Can HR ever be ethical?

Following on from last week’s post What is HRM? I asked the students for their opinions on whether HR can ever be ethical. If you are interested in the background to this lecture, please refer to last year’s blog post.

Yes, HR can be Ethical

This year there was a much clearer swing towards ‘yes’, although, as with last year, most of the yes answers were qualified ones, i.e. that HR can only be ethical when certain conditions apply. Unlike last year, three of the fifteen ‘yes’ answers were absolutely certain that HR is ethical, exemplified by this comment,

‘I think it’s ethical all the time’

The remaining responses falling into this category were yes followed by an ‘if’ or a ‘but’. Two started without the yes with something akin to, ‘In order for HR to be ethical it needs to….’. In total these answers posited a wide range of conditions to be met if HR is to be ethical including allowing everyone to contribute, having strong policies, procedures and values, and considering impact on different stakeholders. A handful of responses (5) noted that ethics are dependent on points of view of the ‘ethical standpoint’ of HR, the company owner or general business culture, and in particular;

‘It can be ethical if is used in the correct business culture that is people focused rather than results driven.’

Maybe HR can be Ethical

I put five responses which weren’t clearly a ‘yes’ or ‘no’ into the maybe category. The main thrust of these answers is that HR ‘tries to be ethical’ but is prevented from doing so because of company goals. Therefore, HR can never be 100% ethical. For example;

‘Although Human Resources tries to be ethical, it’s impossible for it [to] be 100% since they’re hired by the company.’, and;

‘HR tries to be ethical but will never manage 100%, this is often because HR can be company focused over employee’

No, HR can’t be ethical

This year only three answers fell into the clearly ‘no’ category. However, two of these followed on from the ‘maybe’ category that HR could never by ‘fully ethical’. The reason proposed here however was that not everything is within HR’s control, and thereby it is ‘impossible’ for HR to be ethical. One answer added that HR was, ‘too complex to be fully ethical’.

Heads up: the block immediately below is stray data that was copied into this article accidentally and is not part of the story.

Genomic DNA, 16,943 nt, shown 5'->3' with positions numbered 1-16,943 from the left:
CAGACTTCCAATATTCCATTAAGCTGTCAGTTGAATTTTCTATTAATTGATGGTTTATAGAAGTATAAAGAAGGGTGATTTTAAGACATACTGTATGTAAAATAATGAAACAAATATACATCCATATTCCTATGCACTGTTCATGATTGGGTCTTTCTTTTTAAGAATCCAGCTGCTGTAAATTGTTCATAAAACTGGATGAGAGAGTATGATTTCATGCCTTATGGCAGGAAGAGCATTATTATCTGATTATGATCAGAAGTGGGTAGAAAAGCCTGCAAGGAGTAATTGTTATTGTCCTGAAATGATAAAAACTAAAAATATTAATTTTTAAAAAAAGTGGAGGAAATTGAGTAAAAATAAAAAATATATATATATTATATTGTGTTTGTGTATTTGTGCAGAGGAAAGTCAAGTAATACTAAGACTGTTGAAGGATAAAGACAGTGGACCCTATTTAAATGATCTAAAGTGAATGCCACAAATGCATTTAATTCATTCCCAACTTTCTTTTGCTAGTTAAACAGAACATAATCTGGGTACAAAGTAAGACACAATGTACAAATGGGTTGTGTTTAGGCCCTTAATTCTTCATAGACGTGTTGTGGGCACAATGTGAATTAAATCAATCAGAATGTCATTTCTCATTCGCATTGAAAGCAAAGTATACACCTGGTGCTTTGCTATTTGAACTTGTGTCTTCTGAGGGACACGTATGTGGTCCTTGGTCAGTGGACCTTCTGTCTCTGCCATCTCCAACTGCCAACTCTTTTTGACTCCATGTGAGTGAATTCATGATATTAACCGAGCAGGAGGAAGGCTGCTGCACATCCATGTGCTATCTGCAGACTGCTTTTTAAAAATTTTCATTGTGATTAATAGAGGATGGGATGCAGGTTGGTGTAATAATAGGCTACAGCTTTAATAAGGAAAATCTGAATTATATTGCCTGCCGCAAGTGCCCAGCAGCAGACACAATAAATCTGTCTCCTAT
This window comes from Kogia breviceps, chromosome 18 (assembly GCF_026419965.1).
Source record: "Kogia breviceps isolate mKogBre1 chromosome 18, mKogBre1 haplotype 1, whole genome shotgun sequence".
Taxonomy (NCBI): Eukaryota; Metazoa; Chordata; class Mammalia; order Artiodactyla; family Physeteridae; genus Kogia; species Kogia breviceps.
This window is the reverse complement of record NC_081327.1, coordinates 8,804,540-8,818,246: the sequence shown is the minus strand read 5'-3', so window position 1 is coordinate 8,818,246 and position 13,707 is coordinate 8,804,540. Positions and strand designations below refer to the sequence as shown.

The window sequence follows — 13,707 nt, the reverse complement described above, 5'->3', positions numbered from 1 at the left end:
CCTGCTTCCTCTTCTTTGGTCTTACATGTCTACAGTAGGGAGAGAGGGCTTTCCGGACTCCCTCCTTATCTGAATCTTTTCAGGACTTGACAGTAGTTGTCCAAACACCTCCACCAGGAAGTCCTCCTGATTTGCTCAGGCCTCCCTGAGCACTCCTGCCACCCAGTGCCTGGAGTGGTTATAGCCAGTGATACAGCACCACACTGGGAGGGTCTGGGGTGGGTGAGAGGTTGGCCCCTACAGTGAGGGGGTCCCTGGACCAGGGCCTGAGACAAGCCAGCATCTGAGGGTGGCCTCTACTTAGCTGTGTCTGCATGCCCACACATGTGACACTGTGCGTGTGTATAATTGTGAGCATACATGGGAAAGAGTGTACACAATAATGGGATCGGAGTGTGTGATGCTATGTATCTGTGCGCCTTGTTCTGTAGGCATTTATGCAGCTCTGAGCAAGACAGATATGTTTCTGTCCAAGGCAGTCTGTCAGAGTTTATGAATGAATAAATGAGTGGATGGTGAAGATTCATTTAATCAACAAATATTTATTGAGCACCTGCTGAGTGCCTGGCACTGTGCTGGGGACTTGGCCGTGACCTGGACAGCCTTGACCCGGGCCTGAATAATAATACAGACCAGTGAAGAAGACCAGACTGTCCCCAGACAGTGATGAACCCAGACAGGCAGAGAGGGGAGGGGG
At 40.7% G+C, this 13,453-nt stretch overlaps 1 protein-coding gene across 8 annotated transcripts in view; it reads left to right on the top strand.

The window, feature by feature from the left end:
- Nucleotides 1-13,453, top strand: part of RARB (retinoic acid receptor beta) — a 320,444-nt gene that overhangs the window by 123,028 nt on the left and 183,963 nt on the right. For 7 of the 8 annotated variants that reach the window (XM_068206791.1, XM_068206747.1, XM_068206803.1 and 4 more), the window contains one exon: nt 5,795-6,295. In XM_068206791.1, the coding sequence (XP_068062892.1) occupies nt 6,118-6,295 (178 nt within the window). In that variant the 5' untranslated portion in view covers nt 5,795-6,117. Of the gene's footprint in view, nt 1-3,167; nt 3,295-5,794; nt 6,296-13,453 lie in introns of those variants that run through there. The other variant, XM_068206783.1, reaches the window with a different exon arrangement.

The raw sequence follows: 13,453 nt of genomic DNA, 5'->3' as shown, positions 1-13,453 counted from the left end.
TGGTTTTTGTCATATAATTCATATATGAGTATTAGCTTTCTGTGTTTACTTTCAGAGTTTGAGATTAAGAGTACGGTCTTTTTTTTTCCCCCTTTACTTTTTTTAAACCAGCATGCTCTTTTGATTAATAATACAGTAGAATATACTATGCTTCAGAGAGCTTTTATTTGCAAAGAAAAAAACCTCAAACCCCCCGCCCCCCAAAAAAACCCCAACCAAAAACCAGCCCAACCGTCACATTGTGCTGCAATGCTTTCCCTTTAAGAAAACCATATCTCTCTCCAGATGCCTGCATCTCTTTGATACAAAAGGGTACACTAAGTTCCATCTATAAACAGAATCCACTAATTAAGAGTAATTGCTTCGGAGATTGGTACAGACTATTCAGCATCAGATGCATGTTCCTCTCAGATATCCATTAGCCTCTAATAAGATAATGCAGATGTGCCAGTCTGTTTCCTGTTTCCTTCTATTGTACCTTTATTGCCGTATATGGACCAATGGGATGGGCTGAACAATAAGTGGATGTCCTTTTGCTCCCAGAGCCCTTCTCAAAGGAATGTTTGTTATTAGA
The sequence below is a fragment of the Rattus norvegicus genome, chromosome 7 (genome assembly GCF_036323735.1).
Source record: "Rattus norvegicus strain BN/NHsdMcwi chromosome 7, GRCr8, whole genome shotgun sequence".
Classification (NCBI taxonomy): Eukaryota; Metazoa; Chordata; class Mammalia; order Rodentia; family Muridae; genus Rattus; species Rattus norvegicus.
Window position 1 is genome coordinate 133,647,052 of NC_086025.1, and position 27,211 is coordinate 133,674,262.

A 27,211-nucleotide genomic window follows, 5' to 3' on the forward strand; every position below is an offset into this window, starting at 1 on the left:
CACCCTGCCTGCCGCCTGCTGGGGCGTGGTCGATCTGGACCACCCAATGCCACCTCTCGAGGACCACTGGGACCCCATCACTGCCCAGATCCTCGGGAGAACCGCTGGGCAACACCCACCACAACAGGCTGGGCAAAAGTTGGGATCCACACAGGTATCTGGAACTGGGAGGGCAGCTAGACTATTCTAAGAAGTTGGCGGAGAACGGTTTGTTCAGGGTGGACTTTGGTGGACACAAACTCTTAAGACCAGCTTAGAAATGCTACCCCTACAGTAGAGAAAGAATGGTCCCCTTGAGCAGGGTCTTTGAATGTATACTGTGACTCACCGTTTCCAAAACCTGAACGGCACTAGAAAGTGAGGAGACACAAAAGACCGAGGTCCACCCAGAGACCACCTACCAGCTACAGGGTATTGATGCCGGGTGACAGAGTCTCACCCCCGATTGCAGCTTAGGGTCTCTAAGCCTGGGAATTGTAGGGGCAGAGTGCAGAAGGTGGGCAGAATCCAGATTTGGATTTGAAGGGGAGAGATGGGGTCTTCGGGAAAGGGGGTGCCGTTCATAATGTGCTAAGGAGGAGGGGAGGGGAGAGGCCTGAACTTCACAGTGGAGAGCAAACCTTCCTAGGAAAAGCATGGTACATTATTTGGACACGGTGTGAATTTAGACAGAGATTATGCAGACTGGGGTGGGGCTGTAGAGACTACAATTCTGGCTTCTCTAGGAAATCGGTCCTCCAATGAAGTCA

This leaves just one answer which is true ‘no’. I think this is my favourite answer, because it addresses (one of) the elephant(s) in the room which HR is still struggling to resolve while espousing ethical principles;

Can HR ever be ethical? ‘Not whilst the gender pay gap is still about’.

Thanks to the all the students who took part in this exercise and agreed for their comments to be put on the blog.

If you are interested in a humourous take on this week’s topic, check out this comic!

Failing businesses owe multiple debts

It’s unfortunate, but not unexpected news that retail giant BHS has had to call in the administrators – an all too common trend among time served retailers. Of those who haven’t crumbled like C&A or Woolworths, many (WHSmith for example) have been close. Understandably, a common pressure placed on businesses to perform is that of its shareholders. They’ve made a financial investment which failure will see them lose, and conversely if the business is successful they may make significant gains. But what about other types of investments made in businesses – of time, of careers, of people? Retail workers don’t deserve to be mistreated, as has been the case in the past, or to be tainted with the mark of failed enterprise. They certainly do deserve our sympathy. Continue reading “Failing businesses owe multiple debts”

HR Students: Who to Follow on Twitter

I’ve never done any kind of “who to follow” or “best of” post before because there’s so many people on Twitter and other platforms sharing great content. However, it’s a question I’m increasingly asked by my students. They’re poised to embark on their HR careers and they want to know what’s happening out there in the real HR World. A number are also writing HR/social media dissertations and want to find out specifically about HR on social media. Continue reading “HR Students: Who to Follow on Twitter”

Rethinking Networking

One of the modules I teach involves the use of case studies to bring key Human Resources issues to life. A recent theme was learning and development, with one of the questions asking students to think about learning via networks. This generated some confusion. Isn’t networking about circulating a room, making uncomfortable small talk and handing out your business card? Where is the learning in that?  Continue reading “Rethinking Networking”

#CIPD15 Key Themes Day Two

@hrpotential‘s lowdown on the key themes of the second and final day of #CIPD15

The right network

Linking back to yesterday’s theme of diversity driving innovation, there was a lot to be said on day two about expanding networks. But wait a minute, we do that all the time right? Maybe so, but not with the right people. Continue reading “#CIPD15 Key Themes Day Two”

15 Shades of HR #CIPD15

First of all apologies for paraphrasing the title of what must be this century’s worst successful book, if not ever. Neither is it particularly original, but then what is? I’m more sorry that via the existence of this blog post I’m going to have to admit that I’ve read the darn thing, if only to see what all the fuss was about.  Continue reading “15 Shades of HR #CIPD15”

HR Use Your Brain

My day is hardly ever complete without reading and sharing a thought-provoking HR article on my Twitter feed. I have various reasons for sharing – mainly because I’ve enjoyed them and think my peers will too. Sometimes it’s because they have interesting new ideas that I might want to try or consider further. I don’t really use my feed as a platform to criticise or decry particular articles because this doesn’t really fit with my generally positive outlook. However, yesterday was different. Continue reading “HR Use Your Brain”